You can use bridging finance for other short term commercial purposes, as long as you have a clear exit in place – although it depends on what appetite the lender has for your plans.

What is a bridge loan ‘exit’?

Exits are what lenders say when they mean how you are going to either clear the bridging loan in full (with the interest costs) or move it onto a more permanent type of finance, like a term mortgage.

You might hear us speak of closed bridging loans and open bridging loans. Closed loans are a line of credit with a fixed exit date in place.

For example, the sale of the property to pay back the loan is already in place at the time of taking the loan. Open loans are given without the exit yet fixed, so you are given “up to” a certain period.

What bridging loan interest rates like?

Given the specialist nature of the loan – i.e. it’s for a specific short term purpose – the interest rates can be higher than traditional term loans.

You can sometimes choose to have the interest payments ‘rolled up’, which means you pay a lump sum at the end of the agreed term. This can make it a useful finance type for those without the required funding at the early stages of receiving the loan.

How can I use a bridging loan to finance developments?

Bridging loans form the crux of what property developers use to fund their projects. Let’s say a developer owns a site and has planning permission from the council to build a small apartment block. A good solution for this property development, to spread the costs for the company, maybe to get a bridging loan for 3-6 months, which gives them the funds to complete the work.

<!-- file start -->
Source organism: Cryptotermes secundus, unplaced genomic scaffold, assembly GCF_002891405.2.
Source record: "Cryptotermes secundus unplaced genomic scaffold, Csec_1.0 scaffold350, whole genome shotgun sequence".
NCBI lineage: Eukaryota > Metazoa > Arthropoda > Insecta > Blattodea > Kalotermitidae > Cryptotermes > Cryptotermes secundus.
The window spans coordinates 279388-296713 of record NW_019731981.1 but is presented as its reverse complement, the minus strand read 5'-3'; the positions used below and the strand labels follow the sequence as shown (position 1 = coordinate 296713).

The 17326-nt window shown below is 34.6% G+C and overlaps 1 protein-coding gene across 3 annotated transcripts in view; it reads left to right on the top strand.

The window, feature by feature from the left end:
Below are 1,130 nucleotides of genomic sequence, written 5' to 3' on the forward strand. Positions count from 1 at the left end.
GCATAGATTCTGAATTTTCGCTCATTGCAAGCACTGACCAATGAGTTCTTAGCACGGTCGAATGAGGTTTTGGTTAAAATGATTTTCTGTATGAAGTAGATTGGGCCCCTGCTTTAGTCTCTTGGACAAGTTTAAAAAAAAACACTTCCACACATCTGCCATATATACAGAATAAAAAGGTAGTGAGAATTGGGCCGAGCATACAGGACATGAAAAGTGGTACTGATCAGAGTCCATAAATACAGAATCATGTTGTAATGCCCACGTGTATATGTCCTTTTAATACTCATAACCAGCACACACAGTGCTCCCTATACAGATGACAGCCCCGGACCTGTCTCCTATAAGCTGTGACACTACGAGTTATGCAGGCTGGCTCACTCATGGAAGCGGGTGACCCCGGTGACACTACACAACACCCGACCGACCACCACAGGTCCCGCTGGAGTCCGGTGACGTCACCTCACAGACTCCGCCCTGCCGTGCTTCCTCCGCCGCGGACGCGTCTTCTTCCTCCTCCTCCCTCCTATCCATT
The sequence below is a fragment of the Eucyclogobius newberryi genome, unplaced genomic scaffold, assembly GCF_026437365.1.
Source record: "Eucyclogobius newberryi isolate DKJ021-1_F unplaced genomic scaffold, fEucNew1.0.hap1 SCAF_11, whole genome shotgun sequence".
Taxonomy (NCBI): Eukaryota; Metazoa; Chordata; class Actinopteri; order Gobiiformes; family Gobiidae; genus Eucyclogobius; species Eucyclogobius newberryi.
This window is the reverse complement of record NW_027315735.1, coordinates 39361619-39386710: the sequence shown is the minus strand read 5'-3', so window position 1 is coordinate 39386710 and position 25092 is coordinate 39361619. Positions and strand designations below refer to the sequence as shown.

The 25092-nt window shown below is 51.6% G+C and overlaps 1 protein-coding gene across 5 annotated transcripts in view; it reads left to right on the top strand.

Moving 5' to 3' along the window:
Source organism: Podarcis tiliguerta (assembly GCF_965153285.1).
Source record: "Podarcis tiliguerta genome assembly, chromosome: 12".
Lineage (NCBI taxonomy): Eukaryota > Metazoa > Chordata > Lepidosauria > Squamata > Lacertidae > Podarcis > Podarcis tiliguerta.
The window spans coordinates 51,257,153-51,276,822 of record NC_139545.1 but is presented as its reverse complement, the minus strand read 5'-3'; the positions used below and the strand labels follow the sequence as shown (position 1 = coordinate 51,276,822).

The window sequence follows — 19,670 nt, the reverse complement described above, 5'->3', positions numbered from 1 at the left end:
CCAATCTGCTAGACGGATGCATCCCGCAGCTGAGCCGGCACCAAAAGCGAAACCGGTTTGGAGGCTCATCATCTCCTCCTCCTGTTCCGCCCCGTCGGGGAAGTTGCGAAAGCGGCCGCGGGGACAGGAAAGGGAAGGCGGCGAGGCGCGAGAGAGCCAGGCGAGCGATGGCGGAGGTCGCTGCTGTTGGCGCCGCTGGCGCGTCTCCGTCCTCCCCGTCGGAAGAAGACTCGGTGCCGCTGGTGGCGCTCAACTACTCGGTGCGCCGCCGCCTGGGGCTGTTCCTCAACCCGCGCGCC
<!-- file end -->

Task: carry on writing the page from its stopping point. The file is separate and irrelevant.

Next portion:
This loan is fully paid off after the period either by the sale of the apartment block or individual apartments or by moving the bridging loan onto a longer-term finance product like a commercial mortgage.

Bridging loans can sometimes be used in other commercial areas where a short term temporary loan may be required. This is providing there is a clear ‘exit’ from the loan with other financing or cash to clear the bridging finance.

What about bridging loans for property refurbishment?

It’s a good product for renovations and refurbishments because you get funds really quickly to allow you to start the works immediately.

In fact, bridging loans are often used to convert properties into a state where a lender can provide a commercial mortgage. Not all properties are eligible for certain types of mortgages – you can use bridging finance to get the work done and get the property into a state where you can exit into a full-term mortgage.

Am I eligible for a bridging loan?

The lender will take various factors into account before making a decision as to whether or not you’re eligible for a bridging loan. The property will usually be required as security and depending on the terms of the loan, you may need to provide proof of income. If you’re taking a bridging loan out for commercial purposes, you may also have to show evidence of a business plan.

What do bridge loan rates tend to be?

Like the majority of loans, bridge loan interest rates can be either fixed or variable. If the interest rate is fixed, it remains the same for the duration of the loan term, so monthly payments will be consistent. If variable, the interest rate can fluctuate. Usually, the lender will set the variable rate in line with the Bank of England base rate.

Bridge loans usually have higher interest rates than other types of loan. Also, individuals who are yet to pay off their mortgage can end up having to make both a mortgage payment and a bridge loan payment until their previous home is sold. The interest rate is the main cost of bridging finance, however, there are other fees to consider, including:

  • Arrangement fees – usually between 1-2% of the amount you borrow

  • Broker fees (if you use a broker to find bridging finance)

  • Exit fees – some lenders will charge an exit fee of ~1% of the loan amount